I haven't played the first game since it came out, so the juxtaposition is terrifying. You have cars, minigames, quests, special powers, and the ability to turn into a giraffe (or Tall Goat) - truly Goat Simulator 3 holds nothing back. Sure, some of this was in the original after a few updates, but seeing everything packaged together in such a bizarre combination is something to behold.
I played in co-op with a couple of colleagues, and it was a harrowing delight. As a natural-born griefer, life was a joy for me in that moment, as I hit them with laserbeams, dragged them around the surprisingly sizeable open world, and covered their entire goaty bodies in slick grease.
Anyone who's played a game with me before will know that I'm one of the most annoying people around (in-game and in real life, some would argue). Thank you to Goat Simulator 3 for allowing me this gift, and bestowing upon me the ability to be the biggest thorn in all my friends' sides.
Before they lose the WRC licence, Kylotonn wanted to create its best game in the two decades the series has been running. Generations is the result of all those years of development - a WRC game that’s more complete than anything that’s come before.
With a record 165 stages across 22 different countries, WRC Generations is aiming to be the only rally game you need for years to come. While the classic cars return, Kylotonn isn’t forgetting to stay with the times. The new hybrid cars introduced in the real racing discipline this year have been included, adding vehicles that are quick off the mark but heavy. For a series that’s always been tough, asking players to learn to control cars that feel completely different is a challenge, but it ensures Generations feels fresh.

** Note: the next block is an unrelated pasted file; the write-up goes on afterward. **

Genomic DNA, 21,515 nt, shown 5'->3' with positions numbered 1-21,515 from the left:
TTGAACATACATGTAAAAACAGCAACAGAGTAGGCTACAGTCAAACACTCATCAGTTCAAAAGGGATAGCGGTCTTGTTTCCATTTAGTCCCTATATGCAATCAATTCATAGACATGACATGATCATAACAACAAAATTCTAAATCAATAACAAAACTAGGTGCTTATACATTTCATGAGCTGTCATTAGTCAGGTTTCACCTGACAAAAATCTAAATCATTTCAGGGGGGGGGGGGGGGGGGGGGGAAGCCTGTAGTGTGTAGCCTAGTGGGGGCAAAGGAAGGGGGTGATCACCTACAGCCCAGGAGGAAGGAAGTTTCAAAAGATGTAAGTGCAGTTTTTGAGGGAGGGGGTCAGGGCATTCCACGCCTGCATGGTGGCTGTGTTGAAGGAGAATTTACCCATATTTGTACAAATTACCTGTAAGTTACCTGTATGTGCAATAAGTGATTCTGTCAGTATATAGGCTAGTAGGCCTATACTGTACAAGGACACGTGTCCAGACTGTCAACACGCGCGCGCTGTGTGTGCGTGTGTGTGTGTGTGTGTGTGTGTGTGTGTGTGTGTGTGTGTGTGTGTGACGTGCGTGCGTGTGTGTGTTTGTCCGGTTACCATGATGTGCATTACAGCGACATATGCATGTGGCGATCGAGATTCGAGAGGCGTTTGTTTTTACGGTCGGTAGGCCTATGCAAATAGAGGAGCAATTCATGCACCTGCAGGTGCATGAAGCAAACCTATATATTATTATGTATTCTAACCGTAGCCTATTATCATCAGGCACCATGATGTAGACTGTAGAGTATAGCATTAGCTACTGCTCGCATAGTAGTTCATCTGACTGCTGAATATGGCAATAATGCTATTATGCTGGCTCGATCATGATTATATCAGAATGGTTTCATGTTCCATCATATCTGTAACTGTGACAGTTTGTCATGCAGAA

Those new cars feel great to drive too. Fighting the steering wheel as you try to get around the tightest of hairpin turns is a thrill, albeit possibly too challenging for some. WRC Generations will still be amongst the most hardcore of sim racers out there, but with more content than any previous WRC entry, it’s shaping up to be a highlight.
A Plague Tale Requiem
A Plague Tale Requiem continues the woe-filled tale of siblings Amicia and Hugo as they adventure across plague-time France, finding themselves hunted or in extreme danger at every turn.
From the roughly hour-long section I’ve played, the sequel seems to have sorted some of the few gripes I had with the first game. The stealth sections in particular are a marked improvement, especially once you’re out in the open, where the expanded mobility options at your disposal make swiftly getting from A to B without being stabbed, shot, or eaten by rats a whole lot more enjoyable.
Requiem also doubles down on Hugo’s horrific superpowers discovered near the tail-end of the original, this time allowing you to take control of hungry rat swarms and have them gobble up your very Bri’ish foes. Will these gnarly new powers and the horrific violence of the world around him corrupt poor, sweet Hugo? If the end of the demo is any indication, Amicia certainly isn’t in for an easy ride.